A Valuable Internship

My time interning at RG has been fulfilling both personally and professionally. Unlike other internships, my work at RG allowed me to be creative and take initiative of my own projects.
One project I found particularly engaging was working to put RG’s book Classified on the web for download. Mike Gast gave me a copy my first day, and I went to a coffee shop down the street to read it. I will admit, I was initially skeptical of the book. The cover said it was about, “how to stop hiding your privilege and use it for social change.” First off, I thought the book didn’t apply to me, because I didn’t think I was someone with privilege. And secondly, as someone that volunteers regularly and has done several mission trips overseas, I assumed that I had probably already learned and done most of the things the book had to say…  I was wrong on both counts.
I began reading Classified with the idea that I am not a young person with privilege. I live in an average looking two-story suburban house, ride the bus to work because I don’t own a car, and wear fake ray ban sunglasses I bought in Mexico, so how could I be privileged? But as I read the first chapters, my understanding of my position in society began to shift. Suddenly, I was reexamining myself and realizing that I had a lot more privilege than I thought. The turning point of this realization happened when I looked at an illustration that “declassified” privilege (page 44 and 45).
Things like a great smile were the result of expensive dental work, and confidence was because I was always told “you can do anything,” and having a good resume was the result of being able to take unpaid internships to build job experience. I now understood that privilege extends beyond owning private jets, and that having privilege can be as simple as being a white male and having health insurance. I thought, so what now then? The book helped me realize I was privileged in more ways than I thought, but what am I supposed to do about it? I can’t give my race to someone else, and I can’t take back my expensive dental work. Fortunately Classified had me covered again.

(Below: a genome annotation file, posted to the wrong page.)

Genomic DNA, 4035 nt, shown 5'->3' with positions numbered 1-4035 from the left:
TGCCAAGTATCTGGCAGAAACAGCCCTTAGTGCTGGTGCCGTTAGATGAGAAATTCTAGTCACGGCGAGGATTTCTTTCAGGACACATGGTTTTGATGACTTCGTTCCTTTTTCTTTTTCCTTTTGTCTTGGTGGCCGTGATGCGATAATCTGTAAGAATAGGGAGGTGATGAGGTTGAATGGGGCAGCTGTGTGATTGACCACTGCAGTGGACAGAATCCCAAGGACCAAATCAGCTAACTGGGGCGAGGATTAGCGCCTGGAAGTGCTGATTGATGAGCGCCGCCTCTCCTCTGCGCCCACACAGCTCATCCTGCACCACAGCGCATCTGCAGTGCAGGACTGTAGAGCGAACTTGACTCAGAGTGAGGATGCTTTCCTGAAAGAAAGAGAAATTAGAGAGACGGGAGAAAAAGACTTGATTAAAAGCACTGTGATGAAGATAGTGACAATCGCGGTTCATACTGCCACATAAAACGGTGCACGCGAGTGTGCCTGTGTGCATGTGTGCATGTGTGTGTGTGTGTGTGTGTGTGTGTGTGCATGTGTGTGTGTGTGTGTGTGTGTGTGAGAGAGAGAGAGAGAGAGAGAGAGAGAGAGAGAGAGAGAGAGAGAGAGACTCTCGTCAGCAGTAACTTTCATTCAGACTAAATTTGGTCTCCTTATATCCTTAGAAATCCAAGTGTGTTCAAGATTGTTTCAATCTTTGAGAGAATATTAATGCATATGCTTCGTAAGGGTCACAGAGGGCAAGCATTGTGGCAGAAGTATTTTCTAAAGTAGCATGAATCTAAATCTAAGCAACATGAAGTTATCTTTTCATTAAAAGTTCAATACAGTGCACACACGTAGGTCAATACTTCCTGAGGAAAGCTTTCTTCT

So far, the biggest thing reading Classified has helped me to do is to start discussions with my family about our finances. Growing up, my parents never discussed their income, their investments or anything like that. I only found out my family’s annual income when I had to fill in a box about household income for my college application. And even then, the box I checked covered a wide range. I also remembered at age 18 being presented with a paper I had to sign concerning a trust fund. Up to that point I didn’t know I had  a trust fund, so it came as a bit of a shock. My parents explained to me that every year, money would be added to my trust fund, and I would have to sign a paper acknowledging I knew what was going on. The underlying implication was that I should sign the paper once a year and forget my trust fund existed the other 364 days of the year. And that is exactly how things went until I started interning at RG.
Because of Classified and the work I’ve done at RG, I began trying to engage my parents more about my trust fund. My parents both grew up in households where money wasn’t talked about, so this really pushed their comfort zones. After two months, the doors began to open a little bit, and honest conversation began to arise between my parents and me. This is a dialogue that has taken twenty years to begin, so it certainly has a long way to go. But the important thing for me is that there is communication now between my family and me about financial information.
One positive thing that has come out of that conversation is that my father and I are working on shifting a small piece of my trust fund into a social justice fund. While it’s a modest investment, it will serve as a test run. If all goes well with the test, there may be much more to come. This is also a big step because it is the first time my family has allowed me to control a piece of my trust fund.
On the whole, working at RG this summer had been a really enriching experience both personally and professionally. Professionally, I was able to go behind the scenes of a non-profit and see how it works. I also was able to learn data entry and website editing—other useful skills for the future. On a personal level, working at RG has helped me better understand my position in the world, and has helped me to look for ways of leveraging my privilege towards social change.